The content provided is for informational purposes only and represents my personal opinions based on my experience, study, and practice. Yes, I’m a financial advisor, but this article isn’t intended as advice for you specifically. Your unique situation needs to be taken into account, and the ideas presented here may not apply. 

Please make sure you do your due diligence before implementing anything. Due diligence includes hiring a qualified professional who understands your situation completely and can offer you personalized advice.

Read the full post →

Is the Efficient Market Hypothesis Still Relevant in 2021?

March 5, 2021

Some believe that the stock market distills the “wisdom of crowds,” creating a market where securities are fairly priced. In contrast to this view, financial history has demonstrated that at times the “madness of mobs” also plays a role in how markets behave.

How then, should physicians approach their investment strategy? Does it make sense to try to “beat the market”? Should they pay an active manager to help them find the best securities, or engage in market timing?

In light of our current investment landscape, investors should be aware of the Efficient Market Hypothesis, it’s usefulness, and practical implications for investing in the real world.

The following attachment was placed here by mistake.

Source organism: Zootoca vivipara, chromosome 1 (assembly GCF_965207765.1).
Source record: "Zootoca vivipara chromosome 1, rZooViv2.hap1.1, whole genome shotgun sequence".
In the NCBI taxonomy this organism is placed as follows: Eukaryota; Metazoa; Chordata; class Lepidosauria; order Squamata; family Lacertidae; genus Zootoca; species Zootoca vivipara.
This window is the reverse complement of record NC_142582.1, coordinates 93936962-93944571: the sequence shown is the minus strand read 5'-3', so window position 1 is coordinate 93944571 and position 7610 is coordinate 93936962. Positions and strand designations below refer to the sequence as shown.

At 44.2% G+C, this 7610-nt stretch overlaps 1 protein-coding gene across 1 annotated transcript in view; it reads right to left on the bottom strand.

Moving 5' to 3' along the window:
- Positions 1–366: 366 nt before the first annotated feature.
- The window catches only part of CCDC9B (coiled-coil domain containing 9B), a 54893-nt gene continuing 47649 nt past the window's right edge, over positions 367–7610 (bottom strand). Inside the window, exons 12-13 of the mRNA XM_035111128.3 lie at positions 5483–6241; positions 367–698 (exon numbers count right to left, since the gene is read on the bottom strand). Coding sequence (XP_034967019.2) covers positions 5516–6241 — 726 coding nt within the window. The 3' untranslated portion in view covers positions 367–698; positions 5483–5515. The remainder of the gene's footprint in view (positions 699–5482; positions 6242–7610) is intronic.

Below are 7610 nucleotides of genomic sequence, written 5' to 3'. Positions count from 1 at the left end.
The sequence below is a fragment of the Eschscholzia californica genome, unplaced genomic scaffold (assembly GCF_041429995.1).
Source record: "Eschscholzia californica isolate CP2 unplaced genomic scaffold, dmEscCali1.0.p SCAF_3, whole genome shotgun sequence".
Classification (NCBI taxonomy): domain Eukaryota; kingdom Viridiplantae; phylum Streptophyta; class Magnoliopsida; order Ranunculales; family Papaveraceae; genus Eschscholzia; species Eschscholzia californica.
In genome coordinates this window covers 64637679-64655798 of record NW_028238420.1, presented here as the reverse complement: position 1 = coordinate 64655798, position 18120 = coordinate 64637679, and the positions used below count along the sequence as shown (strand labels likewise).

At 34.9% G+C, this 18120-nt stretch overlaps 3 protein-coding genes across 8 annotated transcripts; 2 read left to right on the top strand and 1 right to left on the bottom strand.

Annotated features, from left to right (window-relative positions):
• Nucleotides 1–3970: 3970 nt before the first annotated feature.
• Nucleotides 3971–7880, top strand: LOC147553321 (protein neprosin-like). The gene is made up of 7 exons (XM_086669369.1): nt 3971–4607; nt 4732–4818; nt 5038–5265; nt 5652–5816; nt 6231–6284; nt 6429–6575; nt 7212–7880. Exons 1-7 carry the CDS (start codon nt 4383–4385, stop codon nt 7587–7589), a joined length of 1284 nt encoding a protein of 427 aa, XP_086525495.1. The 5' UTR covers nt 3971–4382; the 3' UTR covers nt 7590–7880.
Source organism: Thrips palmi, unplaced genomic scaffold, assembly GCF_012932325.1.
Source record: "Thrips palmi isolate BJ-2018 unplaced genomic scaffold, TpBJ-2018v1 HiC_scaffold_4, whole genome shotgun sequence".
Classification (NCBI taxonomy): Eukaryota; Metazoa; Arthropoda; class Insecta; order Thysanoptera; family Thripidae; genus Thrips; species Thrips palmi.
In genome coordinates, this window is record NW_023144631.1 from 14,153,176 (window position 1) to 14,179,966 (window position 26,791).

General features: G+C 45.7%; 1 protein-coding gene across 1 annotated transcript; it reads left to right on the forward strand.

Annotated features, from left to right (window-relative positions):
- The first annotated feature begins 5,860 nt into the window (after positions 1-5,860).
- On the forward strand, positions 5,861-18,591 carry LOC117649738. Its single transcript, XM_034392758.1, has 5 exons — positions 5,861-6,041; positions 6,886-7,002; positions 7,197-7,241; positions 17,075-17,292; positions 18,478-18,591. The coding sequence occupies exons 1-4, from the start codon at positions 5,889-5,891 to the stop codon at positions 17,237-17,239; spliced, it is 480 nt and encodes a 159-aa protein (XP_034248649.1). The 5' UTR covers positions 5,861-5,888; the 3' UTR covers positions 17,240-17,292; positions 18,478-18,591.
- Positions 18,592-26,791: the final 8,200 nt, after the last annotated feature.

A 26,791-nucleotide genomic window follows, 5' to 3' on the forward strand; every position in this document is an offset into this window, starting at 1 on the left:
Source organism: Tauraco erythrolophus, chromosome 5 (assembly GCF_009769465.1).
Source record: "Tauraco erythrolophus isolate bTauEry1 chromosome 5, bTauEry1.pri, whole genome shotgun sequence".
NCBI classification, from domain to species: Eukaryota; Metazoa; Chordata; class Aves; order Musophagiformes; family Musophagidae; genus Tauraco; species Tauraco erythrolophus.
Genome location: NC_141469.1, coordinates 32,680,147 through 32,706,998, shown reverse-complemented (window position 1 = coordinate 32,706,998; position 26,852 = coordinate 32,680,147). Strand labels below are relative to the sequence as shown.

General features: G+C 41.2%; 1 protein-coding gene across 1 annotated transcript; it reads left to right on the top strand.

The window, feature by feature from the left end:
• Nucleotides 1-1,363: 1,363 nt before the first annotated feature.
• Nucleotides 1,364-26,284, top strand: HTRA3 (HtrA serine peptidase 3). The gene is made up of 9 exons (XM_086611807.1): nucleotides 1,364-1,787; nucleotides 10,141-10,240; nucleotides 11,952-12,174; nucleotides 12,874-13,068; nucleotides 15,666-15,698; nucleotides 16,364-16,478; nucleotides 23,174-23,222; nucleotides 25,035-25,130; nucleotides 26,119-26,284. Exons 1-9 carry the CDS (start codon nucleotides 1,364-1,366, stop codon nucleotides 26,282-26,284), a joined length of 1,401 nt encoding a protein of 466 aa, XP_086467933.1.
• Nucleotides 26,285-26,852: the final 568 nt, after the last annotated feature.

What is the Efficient Market Hypothesis?

Famed American economist, Eugene Fama, first proposed the Efficient Market Hypothesis in his Ph.D. dissertation in the 1960s.

In brief, the Efficient Market Hypothesis proposes that a stock’s price has already taken into account all publicly available information. (There are more nuances here, but explaining them is not the purpose of this article.) 

Accordingly, the Efficient Market Hypothesis implies that investing with the objective to consistently “beat the market” is probably a fool’s errand. If all publicly available information is already baked into the price of a given security, then it is unlikely that one will find market inefficiencies where underpriced securities may be found, purchased, and exploited in a way to beat the market.

How useful is the Efficient Market Hypothesis in practice?

It’s hard to make the argument that markets behave efficiently all the time, or that securities are always accurately (and fairly) priced. Doing so seems to ignore the many market booms and busts that have occurred throughout history, and are likely to occur again. 

Yet, while the Efficient Market Hypothesis does not reflect reality perfectly, it can still be a useful framework to guide investment strategy.

In "Rational Markets: Yes or No? The Affirmative Case," Mark Rubinstein notes Hayak's 1945 assertion that prices in liquid markets are a culmination of the information of millions of investors all over the world. 

Those seeking an inefficiency in the market are pitting themselves against the collective wisdom of all other investors. It’s not so much that inefficiencies can never be found, but that the costs associated with implementing strategies to capitalize on those inefficiencies make this a suboptimal strategy.